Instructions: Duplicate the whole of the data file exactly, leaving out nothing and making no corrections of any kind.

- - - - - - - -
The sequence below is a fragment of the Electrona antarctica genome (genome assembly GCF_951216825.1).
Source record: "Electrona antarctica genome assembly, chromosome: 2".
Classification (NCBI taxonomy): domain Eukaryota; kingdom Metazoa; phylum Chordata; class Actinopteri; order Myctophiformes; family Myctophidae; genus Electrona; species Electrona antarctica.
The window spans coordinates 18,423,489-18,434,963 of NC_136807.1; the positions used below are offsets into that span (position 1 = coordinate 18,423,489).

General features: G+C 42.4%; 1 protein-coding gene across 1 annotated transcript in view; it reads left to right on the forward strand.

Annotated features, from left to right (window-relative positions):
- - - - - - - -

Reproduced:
The sequence below is a fragment of the Electrona antarctica genome (genome assembly GCF_951216825.1).
Source record: "Electrona antarctica genome assembly, chromosome: 2".
Classification (NCBI taxonomy): domain Eukaryota; kingdom Metazoa; phylum Chordata; class Actinopteri; order Myctophiformes; family Myctophidae; genus Electrona; species Electrona antarctica.
The window spans coordinates 18,423,489-18,434,963 of NC_136807.1; the positions used below are offsets into that span (position 1 = coordinate 18,423,489).

General features: G+C 42.4%; 1 protein-coding gene across 1 annotated transcript in view; it reads left to right on the forward strand.

Annotated features, from left to right (window-relative positions):